The presence of ammonium in the culture medium has significant detrimental effects on the regulation of embryo physiology and genetics. Ammonium levels build up linearly over time in the culture medium when media containing amino acids are incubated at 37°C. Ammonium in the culture media significantly reduces blastocyst cell number, decreases inner cell mass development, increases apoptosis, perturbs metabolism, impairs the ability of embryos to regulate intracellular pH, and alters the expression of the imprinted gene H19. In contrast, the rate of blastocyst development and blastocyst morphology appear to be normal. The transfer of blastocysts exposed to ammonium results in a significant reduction in the ability to establish a pregnancy. Furthermore, of those embryos that manage to implant, fetal growth is significantly impaired. Embryos exposed to 300 μM ammonium are retarded by 1.5 days developmentally at Day 15 of pregnancy. It is therefore essential that culture conditions for mammalian embryos are designed to minimize the buildup of ammonium to prevent abnormalities in embryo physiology, genetic regulation, pregnancy, and fetal development.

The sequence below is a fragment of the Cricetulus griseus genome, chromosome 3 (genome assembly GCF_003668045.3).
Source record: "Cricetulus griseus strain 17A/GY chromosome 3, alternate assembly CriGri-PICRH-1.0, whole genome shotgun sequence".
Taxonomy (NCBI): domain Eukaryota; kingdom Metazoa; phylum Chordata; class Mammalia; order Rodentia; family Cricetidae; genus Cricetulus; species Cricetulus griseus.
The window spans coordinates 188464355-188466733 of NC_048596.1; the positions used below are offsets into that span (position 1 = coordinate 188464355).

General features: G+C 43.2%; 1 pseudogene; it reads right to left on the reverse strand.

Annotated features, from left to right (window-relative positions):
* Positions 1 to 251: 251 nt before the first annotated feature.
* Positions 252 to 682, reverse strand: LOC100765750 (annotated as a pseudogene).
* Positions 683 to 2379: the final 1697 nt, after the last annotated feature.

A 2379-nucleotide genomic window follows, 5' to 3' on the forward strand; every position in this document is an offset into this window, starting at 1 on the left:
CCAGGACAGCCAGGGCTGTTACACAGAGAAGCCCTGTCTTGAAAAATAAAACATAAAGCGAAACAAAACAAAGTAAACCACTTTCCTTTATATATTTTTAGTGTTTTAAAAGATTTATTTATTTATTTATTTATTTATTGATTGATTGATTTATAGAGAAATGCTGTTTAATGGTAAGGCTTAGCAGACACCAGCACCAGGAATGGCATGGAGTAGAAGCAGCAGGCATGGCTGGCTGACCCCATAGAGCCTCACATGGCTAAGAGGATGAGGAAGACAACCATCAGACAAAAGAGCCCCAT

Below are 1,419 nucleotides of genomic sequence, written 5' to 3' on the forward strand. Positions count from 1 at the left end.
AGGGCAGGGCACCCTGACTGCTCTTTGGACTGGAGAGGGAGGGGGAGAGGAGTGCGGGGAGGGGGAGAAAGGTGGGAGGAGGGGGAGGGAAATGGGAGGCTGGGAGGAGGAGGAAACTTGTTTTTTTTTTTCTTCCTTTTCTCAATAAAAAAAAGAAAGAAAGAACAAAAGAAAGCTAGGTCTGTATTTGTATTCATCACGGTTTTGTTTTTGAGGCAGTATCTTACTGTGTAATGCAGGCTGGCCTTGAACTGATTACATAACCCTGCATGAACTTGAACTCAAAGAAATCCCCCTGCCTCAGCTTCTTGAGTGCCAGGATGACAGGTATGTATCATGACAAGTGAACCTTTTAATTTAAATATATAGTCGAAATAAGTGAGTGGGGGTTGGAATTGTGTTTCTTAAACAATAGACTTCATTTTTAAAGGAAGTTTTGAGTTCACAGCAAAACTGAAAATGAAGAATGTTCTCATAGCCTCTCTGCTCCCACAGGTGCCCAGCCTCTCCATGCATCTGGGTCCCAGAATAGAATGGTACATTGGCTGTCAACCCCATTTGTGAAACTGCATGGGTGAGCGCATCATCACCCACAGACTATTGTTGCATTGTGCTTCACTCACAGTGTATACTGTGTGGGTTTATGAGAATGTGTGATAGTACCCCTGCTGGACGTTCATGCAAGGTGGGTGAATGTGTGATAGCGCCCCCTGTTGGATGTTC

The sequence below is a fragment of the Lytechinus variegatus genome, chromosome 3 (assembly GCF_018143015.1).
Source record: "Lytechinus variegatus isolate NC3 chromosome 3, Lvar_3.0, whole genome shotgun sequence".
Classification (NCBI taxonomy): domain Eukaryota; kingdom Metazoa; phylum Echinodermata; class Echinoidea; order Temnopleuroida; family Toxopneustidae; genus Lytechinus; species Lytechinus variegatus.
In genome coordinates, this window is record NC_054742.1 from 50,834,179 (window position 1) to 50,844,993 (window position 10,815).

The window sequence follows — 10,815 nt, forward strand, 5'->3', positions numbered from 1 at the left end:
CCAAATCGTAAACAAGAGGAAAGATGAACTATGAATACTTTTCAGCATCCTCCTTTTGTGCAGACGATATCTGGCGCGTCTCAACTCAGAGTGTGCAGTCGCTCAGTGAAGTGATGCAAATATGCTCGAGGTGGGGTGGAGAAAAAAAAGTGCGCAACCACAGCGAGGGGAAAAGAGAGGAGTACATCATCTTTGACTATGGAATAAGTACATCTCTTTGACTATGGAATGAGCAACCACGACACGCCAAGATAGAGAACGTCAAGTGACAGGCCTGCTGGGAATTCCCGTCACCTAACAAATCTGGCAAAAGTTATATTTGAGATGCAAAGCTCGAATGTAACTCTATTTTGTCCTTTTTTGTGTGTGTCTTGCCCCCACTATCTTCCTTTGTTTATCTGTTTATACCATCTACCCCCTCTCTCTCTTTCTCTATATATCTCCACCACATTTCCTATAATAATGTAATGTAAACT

You have requested a machine translation of selected content from our databases. This functionality is provided solely for your convenience and is in no way intended to replace human translation. Neither BioOne nor the owners and publishers of the content make, and they explicitly disclaim, any express or implied representations or warranties of any kind, including, without limitation, representations and warranties as to the functionality of the translation feature or the accuracy or completeness of the translations.
Translations are not retained in our system. Your use of this feature and the translations is subject to all use restrictions contained in the Terms and Conditions of Use of the BioOne website.